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State lawmakers announce harmful 2011-2012 budget for Texas children
(Austin, TX) Late yesterday, the legislative budget board of the Texas legislature filed the first draft of a state appropriations bill that projects deep cuts to vital services for children and other vulnerable Texans. This session it will be especially important for children’s advocates to monitor closely as state lawmakers are forced to balance an estimated $27 billion state budget deficit — representing more than one fourth of the state’s current budget.
Among CDF’s chief concerns is ensuring that these burdens are not placed squarely on the backs of children and the poor. According to a new poll commissioned by several of the state’s major newspapers, more than half of Texas' voters want lawmakers to spare public education and health care programs from spending cuts. In fact, 70 percent of respondents said lawmakers should not cut school spending, and 61 percent said they want no spending cuts on health care programs for children and low- to moderate- income families.
“In times of economic crisis like this, children’s needs continue to grow as resources become less available. Texas cannot afford to take a cuts-only approach to balancing the budget; it has got to take a balanced approach which includes tapping into reserves,” said Dr. Laura Guerra-Cardus, CDF–Texas associate director and policy director. “A budget that relies on cuts alone will cost thousands of jobs, have devastating consequences for our children’s health and education, and deny Texans the opportunity to have any meaningful discussion about our true priorities.”
Today, Children’s Defense Fund – Texas also released its policy agenda for the 2011 legislative session. Included among CDF’s legislative priorities this session are: maintaining an effective Medicaid and CHIP eligibility and delivery system, protecting Texas' public health safety-net infrastructure, and maintaining recent gains in children's health coverage. This session, specific actions will be required to preserve the integrity of CHIP and Children’s Medicaid.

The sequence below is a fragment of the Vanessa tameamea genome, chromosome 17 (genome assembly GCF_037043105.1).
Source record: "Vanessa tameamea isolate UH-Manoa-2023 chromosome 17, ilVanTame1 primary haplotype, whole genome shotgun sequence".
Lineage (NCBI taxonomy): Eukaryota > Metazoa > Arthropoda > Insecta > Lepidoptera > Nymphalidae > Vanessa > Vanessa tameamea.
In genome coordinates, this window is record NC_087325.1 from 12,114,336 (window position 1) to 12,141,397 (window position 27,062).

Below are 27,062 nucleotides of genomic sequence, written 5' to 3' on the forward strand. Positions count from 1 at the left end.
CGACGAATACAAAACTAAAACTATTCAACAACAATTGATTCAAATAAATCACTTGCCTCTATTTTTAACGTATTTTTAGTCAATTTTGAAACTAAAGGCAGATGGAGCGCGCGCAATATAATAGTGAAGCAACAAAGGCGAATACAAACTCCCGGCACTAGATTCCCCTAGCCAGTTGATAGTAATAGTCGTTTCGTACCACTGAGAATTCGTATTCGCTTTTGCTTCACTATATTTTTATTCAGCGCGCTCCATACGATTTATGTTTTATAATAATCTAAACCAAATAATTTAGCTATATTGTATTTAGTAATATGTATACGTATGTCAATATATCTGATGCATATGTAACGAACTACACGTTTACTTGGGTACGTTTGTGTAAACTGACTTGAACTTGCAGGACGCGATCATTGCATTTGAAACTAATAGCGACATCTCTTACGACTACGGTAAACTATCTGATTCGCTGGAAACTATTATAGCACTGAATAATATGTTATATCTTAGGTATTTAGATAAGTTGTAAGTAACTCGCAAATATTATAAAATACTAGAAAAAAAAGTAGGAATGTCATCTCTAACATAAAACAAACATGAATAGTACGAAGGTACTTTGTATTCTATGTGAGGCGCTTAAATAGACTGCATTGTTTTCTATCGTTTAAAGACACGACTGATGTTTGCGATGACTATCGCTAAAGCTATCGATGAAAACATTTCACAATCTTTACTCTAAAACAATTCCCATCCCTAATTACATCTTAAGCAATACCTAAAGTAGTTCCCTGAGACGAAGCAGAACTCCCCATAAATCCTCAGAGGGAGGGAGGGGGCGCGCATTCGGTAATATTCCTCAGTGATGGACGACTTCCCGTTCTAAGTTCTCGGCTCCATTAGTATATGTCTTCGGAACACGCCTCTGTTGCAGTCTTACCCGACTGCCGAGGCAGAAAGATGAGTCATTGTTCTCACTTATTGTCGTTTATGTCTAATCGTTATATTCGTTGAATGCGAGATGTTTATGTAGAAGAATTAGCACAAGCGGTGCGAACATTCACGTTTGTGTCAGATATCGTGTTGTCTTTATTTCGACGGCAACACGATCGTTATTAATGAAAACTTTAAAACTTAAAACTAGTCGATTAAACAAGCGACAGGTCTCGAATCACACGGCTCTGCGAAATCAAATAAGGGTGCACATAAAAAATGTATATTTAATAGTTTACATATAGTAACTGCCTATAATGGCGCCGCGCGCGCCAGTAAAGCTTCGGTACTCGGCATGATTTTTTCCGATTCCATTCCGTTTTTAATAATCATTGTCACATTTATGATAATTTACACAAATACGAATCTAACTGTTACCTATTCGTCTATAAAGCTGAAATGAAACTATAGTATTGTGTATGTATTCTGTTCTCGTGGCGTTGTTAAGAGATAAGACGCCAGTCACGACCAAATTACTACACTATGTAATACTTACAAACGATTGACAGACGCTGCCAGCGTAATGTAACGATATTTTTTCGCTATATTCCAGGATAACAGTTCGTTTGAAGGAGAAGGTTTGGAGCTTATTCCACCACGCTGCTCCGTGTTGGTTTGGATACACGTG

CDF’s priorities also include protecting existing funds for early childhood education, and ensuring that Texas is prepared for successful implementation of major health reform provisions in 2014. Texas must lay the foundation for the state’s compliance with federal requirements outlined in the Affordable Care Act (ACA), to be implemented as early as 2014. With a state legislature meeting only every other year, the time available to prepare the necessary statutory authorities will be more limited than in many other states.
“No matter which side of the health reform debate a person is on, one thing is clear — we’ve got to take care of our kids, our future. We must make sure that our elected officials do everything necessary to prioritize and protect children’s health and education, and are held fully accountable for their actions,” said Beth Quill, CDF–Texas’ new executive director.
To make all of this possible, CDF–Texas joins a statewide coalition of advocates in pushing for a balanced approach to addressing the state’s revenue deficit by utilizing new revenue sources and the state’s Rainy Day Fund preserved for extreme occasions, such as these.
Read CDF's policy agenda: http://cdftexas.org/policy-priorities